• Early bird rate: $30 USD (includes 2-day expo pass and $10 lunch voucher)
  • Regular rate: $35 USD (includes 2-day expo pass and $10 lunch voucher)
8:00AM – 11:30AM
Tour #3 – Aurora Ridge Dairy and Lincoln Dairy | Energy from manure

Departs at 8:00AM from the expo site and returns at 11:30AM

Aurora Ridge Dairy in Aurora milks 2,500 cows and has operated a mixed plug-flow anaerobic digester since 2009 (recently refurbished) that fuels a 600-kW combined heat and power (CHP) system powering the dairy and exporting substantial electricity to the local utility grid. For several years, the farm has used screw press solids separation of the digestate to supply bedding for the dairy. In 2023, it commissioned an impermeable cover and flare system on its nine-million-gallon digestate liquid long-term storage to prevent precipitation volume and destroy any remaining methane from the digested manure. You will also travel to Lincoln Dairy in Auburn, which milks 6,000 cows and has commissioned a new anaerobic digestion-to-RNG system this year. The dairy operates a sand-manure separator to recycle sand bedding that precedes the two complete mix digester tanks (two million gallons each) and biogas methane recovery system with onsite utility pipeline injection of the RNG.

  • Early bird rate: $30 USD (includes 2-day expo pass and $10 lunch voucher)
  • Regular rate: $35 USD (includes 2-day expo pass and $10 lunch voucher)
8:00AM – 11:30AM
Tour #4 – DuMond Grain Farms and Spruce Haven Dairy | Soil health systems

Departs at 8:30AM from the expo site and returns at 11:00AM

Learn about the fantastic partnership between DuMond Grain Farms and Spruce Haven Dairy Farm in Cayuga County. Hear from both farmers about their soil health practices that include cover cropping, reduced tillage, precision nutrient management and producing high-quality grain feed for local dairy animals. DuMond and Spruce Haven have worked together researching and testing applying manure into a standing corn crop utilizing the manure as a later season nutrient source for standing corn. The tour will be held at DuMond Grain facility that originated as a soybean roasting business and has grown to include corn grinding, soybean meal and soy oil production. Spruce Haven Farm milks around 2,000 cows bedded on sand and has been a pioneer of novel practices to help manage their manure and capture value from the nutrients it contains.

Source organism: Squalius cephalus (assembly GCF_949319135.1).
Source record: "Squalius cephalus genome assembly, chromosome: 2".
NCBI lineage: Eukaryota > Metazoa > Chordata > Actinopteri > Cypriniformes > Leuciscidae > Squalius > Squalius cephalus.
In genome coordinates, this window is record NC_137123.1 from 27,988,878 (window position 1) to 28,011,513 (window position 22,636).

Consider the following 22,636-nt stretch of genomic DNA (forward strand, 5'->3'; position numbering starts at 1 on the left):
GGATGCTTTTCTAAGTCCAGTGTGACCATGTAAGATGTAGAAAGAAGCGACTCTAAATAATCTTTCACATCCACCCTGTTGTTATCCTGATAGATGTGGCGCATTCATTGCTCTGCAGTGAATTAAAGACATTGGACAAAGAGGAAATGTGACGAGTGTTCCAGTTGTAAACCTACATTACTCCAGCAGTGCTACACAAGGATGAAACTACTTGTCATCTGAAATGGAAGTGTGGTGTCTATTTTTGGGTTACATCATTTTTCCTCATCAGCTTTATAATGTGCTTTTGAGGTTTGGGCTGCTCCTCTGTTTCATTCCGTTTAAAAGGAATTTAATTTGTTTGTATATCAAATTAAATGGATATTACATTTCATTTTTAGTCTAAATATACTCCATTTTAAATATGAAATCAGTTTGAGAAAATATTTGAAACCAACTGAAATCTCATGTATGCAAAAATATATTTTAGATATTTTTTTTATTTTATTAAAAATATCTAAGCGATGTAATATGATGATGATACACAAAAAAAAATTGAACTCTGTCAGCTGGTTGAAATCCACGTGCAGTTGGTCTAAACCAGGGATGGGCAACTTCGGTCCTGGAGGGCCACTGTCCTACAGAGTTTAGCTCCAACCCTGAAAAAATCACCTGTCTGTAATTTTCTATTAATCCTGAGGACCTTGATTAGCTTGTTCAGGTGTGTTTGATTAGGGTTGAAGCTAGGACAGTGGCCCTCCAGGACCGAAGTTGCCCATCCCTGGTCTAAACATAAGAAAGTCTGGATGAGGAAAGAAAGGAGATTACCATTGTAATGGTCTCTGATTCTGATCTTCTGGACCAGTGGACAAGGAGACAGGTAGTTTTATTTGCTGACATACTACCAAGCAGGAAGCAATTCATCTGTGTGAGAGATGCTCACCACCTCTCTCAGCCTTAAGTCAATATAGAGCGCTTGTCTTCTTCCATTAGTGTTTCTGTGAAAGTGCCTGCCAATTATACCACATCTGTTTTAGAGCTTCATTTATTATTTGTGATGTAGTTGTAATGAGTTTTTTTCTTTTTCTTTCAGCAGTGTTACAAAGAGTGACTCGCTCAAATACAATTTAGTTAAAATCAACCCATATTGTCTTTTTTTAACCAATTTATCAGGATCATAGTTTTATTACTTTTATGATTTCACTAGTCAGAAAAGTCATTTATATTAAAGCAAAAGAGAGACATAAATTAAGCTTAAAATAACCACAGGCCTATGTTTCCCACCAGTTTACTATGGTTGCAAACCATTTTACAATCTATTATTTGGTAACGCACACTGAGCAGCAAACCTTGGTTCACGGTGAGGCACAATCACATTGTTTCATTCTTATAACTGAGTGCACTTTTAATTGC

• Early bird rate: $30 USD (includes 2-day expo pass and $10 lunch voucher)
  • Regular rate: $35 USD (includes 2-day expo pass and $10 lunch voucher)
11:00AM
Expo grounds and tradeshow open
12:00PM – 12:45PM
Tent 1: Puck’s Pump School

During Puck’s Pump School, attendees will learn about operations and crew management, as well as performance systems for an efficient operation. Puck’s manure application experts cover a range of topics, cavitation, friction loss, pump curves, safety features, quality of life, and more. If you’re looking for a one-on-one Pump School course, Puck can tailor a session to your needs. Visit Puck’s booth to discuss further.

Tent 2: Improving soil nitrogen management with Soil Regeneration
1:00PM
Agitation Demonstrations
2:00PM
Separation Demonstrations
3:00PM
Safety School 


Dragline safety: Regional leaders sharing facts, example accidents and experiences

Confined space entry training demo: See the National Education Center for Agricultural Safety’s Confined space manure pit simulator

Truck inspection and road safety: Retired troopers share road safety insights with a mock-up truck inspection

Pressurized hose release demonstration

5:00PM
Expo grounds close
5:30PM – 7:30PM
BBQ Networking Event

Location: Expo Grounds Indoor Exhibitor Tent